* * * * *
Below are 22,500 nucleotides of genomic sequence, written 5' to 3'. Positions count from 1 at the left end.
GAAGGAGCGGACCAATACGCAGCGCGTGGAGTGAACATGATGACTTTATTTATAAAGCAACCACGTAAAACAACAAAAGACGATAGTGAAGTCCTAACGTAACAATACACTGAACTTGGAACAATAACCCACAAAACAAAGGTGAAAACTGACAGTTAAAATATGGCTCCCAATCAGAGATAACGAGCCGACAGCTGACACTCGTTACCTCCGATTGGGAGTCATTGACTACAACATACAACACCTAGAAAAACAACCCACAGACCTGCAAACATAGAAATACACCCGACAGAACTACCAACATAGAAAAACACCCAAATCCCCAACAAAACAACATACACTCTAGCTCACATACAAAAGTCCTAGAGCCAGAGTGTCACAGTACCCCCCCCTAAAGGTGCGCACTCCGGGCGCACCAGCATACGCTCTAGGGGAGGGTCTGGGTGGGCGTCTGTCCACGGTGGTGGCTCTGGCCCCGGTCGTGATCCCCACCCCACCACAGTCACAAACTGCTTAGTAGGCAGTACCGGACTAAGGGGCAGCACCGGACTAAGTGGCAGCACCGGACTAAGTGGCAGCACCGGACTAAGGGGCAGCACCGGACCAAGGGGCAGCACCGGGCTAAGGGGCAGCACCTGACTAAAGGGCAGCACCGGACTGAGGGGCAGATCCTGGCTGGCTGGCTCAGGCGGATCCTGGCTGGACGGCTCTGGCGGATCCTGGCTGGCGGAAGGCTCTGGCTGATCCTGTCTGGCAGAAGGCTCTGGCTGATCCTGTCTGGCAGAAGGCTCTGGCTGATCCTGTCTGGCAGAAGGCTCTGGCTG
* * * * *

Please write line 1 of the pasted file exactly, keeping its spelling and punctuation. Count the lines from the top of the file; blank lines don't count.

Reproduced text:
Below are 22,500 nucleotides of genomic sequence, written 5' to 3'. Positions count from 1 at the left end.